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What is Sacroiliac Joint Pain?

The SI joints are located between the iliac bones and the sacrum, connecting the spine to the hips. The two joints provide support and stability, and play a major role in absorbing impact when walking and lifting. From the back, the SI joints are located below the waist where two dimples are visible. Ligaments that are tough bands of connective tissue and hold the joint together.

 What causes Sacroiliac Joint Syndrome?

Many problems can cause degenerative arthritis of the SI joints. One of the most common causes is an injury. The injury can come from a direct fall on the buttocks, a motor vehicle accident, or even a blow to the side of your pelvis. The force from these injuries can strain the ligaments around the joint. Tearing of these ligaments can lead to too much motion in the joint. The excess motion can lead to wear and tear of the joint and pain from degenerative arthritis. Injuries can also cause direct injury of the cartilage lining the surfaces of the joint. 

Hormones

Women are at special risk for developing SI joint problems later in life due to childbirth. Female hormones are released during pregnancy that allow the connective tissues in the body to relax. The relaxation is needed so the pelvis can stretch enough to allow the baby to be born. This stretching causes changes to the SI joints, making them extra or overly mobile. Over a period of years these changes can lead to wear-and-tear arthritis. During pregnancy, the SI joints can cause discomfort both from the effects of the hormones that loosen them and from the stress of the growing baby. The more pregnancies a woman has, the more chance she has of developing SI joint problems.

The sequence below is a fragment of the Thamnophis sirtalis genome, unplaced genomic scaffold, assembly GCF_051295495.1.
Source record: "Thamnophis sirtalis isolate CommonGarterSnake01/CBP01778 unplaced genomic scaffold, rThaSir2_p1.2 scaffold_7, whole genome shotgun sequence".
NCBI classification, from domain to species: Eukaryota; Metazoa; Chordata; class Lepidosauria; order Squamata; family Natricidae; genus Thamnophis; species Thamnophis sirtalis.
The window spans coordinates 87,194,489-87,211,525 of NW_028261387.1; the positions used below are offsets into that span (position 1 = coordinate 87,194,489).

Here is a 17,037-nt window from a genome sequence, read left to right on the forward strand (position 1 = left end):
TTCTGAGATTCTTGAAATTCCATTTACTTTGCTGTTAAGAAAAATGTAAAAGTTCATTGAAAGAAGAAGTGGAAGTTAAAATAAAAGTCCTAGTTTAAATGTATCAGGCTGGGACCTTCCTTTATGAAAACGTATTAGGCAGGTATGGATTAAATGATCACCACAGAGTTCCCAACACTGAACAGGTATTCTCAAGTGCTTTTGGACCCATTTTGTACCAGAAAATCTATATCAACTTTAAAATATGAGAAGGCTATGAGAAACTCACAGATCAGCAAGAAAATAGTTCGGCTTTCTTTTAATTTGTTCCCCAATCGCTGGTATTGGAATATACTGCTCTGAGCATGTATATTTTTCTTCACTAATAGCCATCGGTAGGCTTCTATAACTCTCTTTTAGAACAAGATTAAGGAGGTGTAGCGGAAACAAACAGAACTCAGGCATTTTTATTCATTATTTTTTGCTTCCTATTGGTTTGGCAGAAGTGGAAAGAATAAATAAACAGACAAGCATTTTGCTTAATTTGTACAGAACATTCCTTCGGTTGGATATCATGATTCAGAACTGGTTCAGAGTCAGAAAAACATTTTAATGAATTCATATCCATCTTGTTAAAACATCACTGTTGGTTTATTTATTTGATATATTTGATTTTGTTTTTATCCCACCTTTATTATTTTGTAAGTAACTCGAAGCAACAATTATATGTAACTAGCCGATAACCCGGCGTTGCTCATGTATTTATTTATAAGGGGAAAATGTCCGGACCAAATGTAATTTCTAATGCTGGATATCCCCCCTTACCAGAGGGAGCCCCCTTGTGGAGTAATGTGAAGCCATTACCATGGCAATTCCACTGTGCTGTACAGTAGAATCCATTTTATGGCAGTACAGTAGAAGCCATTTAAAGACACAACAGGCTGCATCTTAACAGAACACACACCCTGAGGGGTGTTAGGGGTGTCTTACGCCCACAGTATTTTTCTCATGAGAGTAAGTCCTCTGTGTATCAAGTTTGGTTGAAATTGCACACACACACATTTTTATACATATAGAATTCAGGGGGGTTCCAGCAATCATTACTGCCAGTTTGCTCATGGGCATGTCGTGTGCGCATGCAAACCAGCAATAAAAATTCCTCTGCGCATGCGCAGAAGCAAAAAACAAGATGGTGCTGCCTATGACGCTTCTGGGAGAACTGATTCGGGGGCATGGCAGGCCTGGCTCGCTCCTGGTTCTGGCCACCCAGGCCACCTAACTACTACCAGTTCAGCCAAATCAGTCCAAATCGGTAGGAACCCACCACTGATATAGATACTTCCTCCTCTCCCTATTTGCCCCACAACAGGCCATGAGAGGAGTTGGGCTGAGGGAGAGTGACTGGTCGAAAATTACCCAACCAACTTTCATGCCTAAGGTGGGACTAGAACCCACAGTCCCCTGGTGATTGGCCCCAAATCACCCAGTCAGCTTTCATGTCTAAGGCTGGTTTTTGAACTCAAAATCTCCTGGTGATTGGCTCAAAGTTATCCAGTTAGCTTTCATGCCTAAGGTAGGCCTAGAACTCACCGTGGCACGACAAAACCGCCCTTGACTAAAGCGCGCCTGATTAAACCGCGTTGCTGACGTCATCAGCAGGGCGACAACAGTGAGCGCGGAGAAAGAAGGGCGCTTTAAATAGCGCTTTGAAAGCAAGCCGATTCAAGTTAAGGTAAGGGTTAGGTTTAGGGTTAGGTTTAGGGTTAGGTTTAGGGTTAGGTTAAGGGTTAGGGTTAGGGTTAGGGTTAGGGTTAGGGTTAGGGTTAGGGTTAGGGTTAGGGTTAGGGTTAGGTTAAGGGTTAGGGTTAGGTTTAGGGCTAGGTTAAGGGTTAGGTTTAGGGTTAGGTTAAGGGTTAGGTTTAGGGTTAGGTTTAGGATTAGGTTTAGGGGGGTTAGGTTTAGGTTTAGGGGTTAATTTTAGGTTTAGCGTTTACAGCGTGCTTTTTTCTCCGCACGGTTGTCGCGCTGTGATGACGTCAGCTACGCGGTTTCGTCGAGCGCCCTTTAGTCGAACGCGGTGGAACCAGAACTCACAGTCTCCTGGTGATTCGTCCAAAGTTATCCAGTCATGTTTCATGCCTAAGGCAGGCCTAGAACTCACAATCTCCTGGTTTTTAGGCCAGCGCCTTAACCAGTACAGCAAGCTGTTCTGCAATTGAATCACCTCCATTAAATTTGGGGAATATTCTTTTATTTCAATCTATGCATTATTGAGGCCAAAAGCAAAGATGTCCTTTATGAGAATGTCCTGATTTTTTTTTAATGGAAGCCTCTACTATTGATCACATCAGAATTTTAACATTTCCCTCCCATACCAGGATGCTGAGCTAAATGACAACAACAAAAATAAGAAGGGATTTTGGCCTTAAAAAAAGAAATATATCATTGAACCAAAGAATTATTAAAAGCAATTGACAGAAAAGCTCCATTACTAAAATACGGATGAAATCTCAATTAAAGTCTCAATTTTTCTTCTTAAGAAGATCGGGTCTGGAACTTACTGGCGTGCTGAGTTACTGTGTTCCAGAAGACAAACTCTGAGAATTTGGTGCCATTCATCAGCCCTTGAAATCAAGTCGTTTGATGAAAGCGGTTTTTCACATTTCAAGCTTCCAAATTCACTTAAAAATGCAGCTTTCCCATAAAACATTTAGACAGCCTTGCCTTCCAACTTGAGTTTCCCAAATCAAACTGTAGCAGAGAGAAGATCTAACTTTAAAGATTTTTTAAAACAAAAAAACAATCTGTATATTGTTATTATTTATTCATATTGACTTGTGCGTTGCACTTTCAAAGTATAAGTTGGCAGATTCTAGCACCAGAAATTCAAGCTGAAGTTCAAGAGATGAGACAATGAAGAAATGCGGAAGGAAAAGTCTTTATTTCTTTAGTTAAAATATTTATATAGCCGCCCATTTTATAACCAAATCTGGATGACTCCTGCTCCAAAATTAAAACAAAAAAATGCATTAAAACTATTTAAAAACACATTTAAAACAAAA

What are the symptoms of Sacroiliac Joint Syndrome?

Symptoms of SI joint syndrome are often hard to distinguish from other types of low back pain. In most cases, there is a confusing pattern of back and pelvic pain that mimic each other, making diagnosis of SI joint syndrome very difficult. The most common symptoms of SI joint syndrome include:

  • Low back pain
  • Buttock pain
  • Thigh pain
  • Difficulty sitting in one place for too long due to pain

Treatment?

  • Patient education. Your physical therapist will work with you to identify and change any outside factors causing your pain. The type and amount of exercises you perform, your athletic activities, or your footwear may be discussed. He or she will suggest improvements to your daily activities.
  • Pain management. Your physical therapist will develop a treatment plan to address your pain. Your physical therapist may recommend decreasing some activities that cause pain. Physical therapists are experts in prescribing pain-management techniques that reduce or eliminate the need for medicine, including addictive opioids.
  • Body mechanics. How you use your body for daily work and other activities can contribute to your SIJ dysfunction and pain. Your physical therapist will teach you ways to improve your unique movement. He or she may help you improve the way you sit, lift, or carry objects.
  • Functional training. Once pain and strength return back to normal, you will need to safely transition back to your full sport and/or daily activity levels. To reduce the stress and tension on the sacroiliac joint, you will need to learn safe, controlled movements. This training also will reduce your risk of repeated injury. Your physical therapist will teach you how touse and move your body correctly based on your unique physical condition.